ANALYSIS: ICE surges in German power options after expiry tweaks

ANALYSIS: ICE surges in German power options after expiry tweaks

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Coordinating options expiries in its energy markets have provided impetus for Intercontinental Exchange’s ambition to grow market share in European power, according to a senior executive.

Speaking to FOW after the firm set in May an open interest record of nearly 80,000 lots in German power options, ICE’s senior director for utility markets said ICE has also seen German power futures total volumes also ticking up to over 105,300 lots in the second quarter. That translates to a record average daily volume of 2,100 lots.  

“German power options have been a new area of growth, where we have been able to become the venue of choice for that market,” Wouter de Klein said in an interview. “Key to this options growth is the runway we created by making important changes to market structure for futures and options across our utility market portfolio which removed operational and capital friction for customers.”

That growth has been driven by changes it has made to expiries and margin treatment, according to de Klein.

“We took energy products that had evolved in silos and changed the underlying structure to better support their correlation to each other by aligning settlement times across the portfolio and introducing early expiry in options,” he added. “We also made a significant change to our options portfolio by moving to futures style margining to improve margin efficiencies.

“Regardless of our market positioning in each instance our lead in market structure design was then followed by other market operators; being an early market mover to make these changes has really helped our customers maximise cross-contract benefits and we're seeing that fruit come to bear.”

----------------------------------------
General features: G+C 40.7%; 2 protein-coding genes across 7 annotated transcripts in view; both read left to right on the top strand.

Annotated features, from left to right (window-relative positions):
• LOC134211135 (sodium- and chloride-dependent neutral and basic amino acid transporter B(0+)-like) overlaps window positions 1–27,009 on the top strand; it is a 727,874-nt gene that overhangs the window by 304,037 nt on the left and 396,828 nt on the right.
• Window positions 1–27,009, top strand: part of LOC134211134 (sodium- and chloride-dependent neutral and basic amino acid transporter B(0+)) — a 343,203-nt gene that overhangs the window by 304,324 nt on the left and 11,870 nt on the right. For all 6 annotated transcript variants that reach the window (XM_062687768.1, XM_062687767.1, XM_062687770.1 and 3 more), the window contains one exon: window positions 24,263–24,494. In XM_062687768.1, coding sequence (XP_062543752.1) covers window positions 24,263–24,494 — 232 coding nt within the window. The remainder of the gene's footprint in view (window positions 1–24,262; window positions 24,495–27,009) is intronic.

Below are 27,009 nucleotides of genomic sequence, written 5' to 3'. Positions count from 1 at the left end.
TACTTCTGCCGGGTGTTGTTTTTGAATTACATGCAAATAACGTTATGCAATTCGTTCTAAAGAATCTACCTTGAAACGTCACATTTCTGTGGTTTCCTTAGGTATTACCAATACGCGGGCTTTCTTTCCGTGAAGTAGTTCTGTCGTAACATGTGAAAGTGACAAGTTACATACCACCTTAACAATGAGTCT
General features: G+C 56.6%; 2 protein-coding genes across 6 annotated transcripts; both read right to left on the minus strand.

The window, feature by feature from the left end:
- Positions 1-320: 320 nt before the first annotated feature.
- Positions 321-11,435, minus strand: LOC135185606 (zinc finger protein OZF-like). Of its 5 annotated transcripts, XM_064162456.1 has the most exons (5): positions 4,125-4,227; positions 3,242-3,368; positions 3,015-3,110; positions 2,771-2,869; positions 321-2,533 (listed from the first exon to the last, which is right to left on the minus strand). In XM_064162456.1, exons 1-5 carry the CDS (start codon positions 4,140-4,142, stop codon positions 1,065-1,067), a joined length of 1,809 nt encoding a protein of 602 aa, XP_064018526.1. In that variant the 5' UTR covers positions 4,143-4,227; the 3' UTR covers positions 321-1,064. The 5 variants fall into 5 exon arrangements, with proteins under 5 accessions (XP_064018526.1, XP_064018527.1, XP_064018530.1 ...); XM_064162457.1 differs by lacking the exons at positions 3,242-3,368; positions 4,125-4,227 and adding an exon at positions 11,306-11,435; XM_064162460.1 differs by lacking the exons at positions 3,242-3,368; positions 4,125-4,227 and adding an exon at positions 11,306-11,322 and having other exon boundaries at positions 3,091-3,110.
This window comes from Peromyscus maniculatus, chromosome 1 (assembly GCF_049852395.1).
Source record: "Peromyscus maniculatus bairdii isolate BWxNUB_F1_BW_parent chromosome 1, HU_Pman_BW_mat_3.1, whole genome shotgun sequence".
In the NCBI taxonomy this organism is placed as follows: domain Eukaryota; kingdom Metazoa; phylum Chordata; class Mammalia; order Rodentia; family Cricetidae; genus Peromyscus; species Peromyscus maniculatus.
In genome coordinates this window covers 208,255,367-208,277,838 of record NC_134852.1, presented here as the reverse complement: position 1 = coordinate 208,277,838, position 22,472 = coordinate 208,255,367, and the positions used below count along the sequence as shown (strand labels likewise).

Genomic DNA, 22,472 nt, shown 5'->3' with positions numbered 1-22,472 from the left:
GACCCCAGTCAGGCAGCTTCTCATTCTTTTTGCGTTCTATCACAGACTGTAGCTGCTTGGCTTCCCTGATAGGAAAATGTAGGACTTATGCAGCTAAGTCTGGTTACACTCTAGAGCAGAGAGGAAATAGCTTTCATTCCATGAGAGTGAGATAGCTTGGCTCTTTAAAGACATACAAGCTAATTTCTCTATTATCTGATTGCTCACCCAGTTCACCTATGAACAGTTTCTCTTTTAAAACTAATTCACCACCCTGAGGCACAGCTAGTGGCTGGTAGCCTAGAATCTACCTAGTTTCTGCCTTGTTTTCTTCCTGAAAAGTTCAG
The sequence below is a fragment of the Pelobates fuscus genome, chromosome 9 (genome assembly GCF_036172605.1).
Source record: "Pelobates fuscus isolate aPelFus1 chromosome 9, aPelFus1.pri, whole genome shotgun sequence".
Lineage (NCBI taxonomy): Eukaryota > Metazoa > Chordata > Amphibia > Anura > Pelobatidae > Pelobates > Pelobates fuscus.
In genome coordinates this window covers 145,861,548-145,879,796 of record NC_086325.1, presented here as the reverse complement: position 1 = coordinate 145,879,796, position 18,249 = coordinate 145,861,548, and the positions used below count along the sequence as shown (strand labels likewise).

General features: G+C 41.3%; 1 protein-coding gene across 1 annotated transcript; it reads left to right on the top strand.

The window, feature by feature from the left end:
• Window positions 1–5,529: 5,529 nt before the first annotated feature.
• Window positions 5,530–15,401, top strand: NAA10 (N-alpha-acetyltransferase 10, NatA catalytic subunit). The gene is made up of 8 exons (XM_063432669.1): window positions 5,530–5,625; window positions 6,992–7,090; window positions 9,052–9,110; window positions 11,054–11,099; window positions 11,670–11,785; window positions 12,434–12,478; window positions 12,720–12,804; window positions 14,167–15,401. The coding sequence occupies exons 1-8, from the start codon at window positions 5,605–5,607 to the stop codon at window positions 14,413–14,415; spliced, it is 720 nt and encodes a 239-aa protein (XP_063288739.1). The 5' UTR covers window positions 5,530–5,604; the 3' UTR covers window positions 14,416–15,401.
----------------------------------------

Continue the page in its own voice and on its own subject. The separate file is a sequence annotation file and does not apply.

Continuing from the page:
Rival European Energy Exchange (EEX), which estimated its German power futures market share at 83% in May, has seen cleared futures grow 10% in June, to 659 TerraWatt Hours (TWh) in June, according to figures published by the exchange. By contrast the German venue has not traded any power options this year, according to monthly volume reports.

For ICE, its expansion in European power has been party driven by the strength of its energy complex. June volume in natural gas, which includes its benchmark Dutch Title Transfer Facility (TTF) future, rose 41% last month to 1.7 million contracts a day. Its environmental product suite, including its EU Allowances (EUA) emissions contract, increased 47% on the same basis to 88,000 lots in ADV, according to monthly volume disclosures.

“A lot of firms that trade German power with us are already trading benchmark contracts such as TTF, Brent, coal and EUAs,” de Klein said. “These contracts are highly correlated with each other, and that is why a diverse range of participants have become more interested in trading them all on one platform. The centralised clearing for those asset classes through ICE also brings margin and collateral benefits through offsets for firms with a diversified portfolio across these markets.”

In ICE TTF, well over 80% of the volume is executed on the screen, with 79% of all traded volume in European gas being TTF, according to the exchange’s own estimates. ICE German Power has seen over 60% of volume executed on screen in the year so far.

“We have invested in the build-out of our EU power markets over a number of years, and the tightening bid/offer spreads and growing screen liquidity reflect this investment,” de Klein said. “In addition to increased screen quoting and trading of outright futures contracts, trading activity has also grown due a structural increase in locational spreads quoting and trading, as well OTC cleared blocks.

“This is further evidenced by new firms now quoting and trading on a daily basis. In German power futures, we see trading activity across the curve with open interest out to December 2028.”

ICE last month saw trading volumes rise by 30%, partly due to the strength of the group's energy markets.

Speaking to FOW last month, the president of ICE Futures Europe said its Brent options contract had become the leading crude option product in the world.

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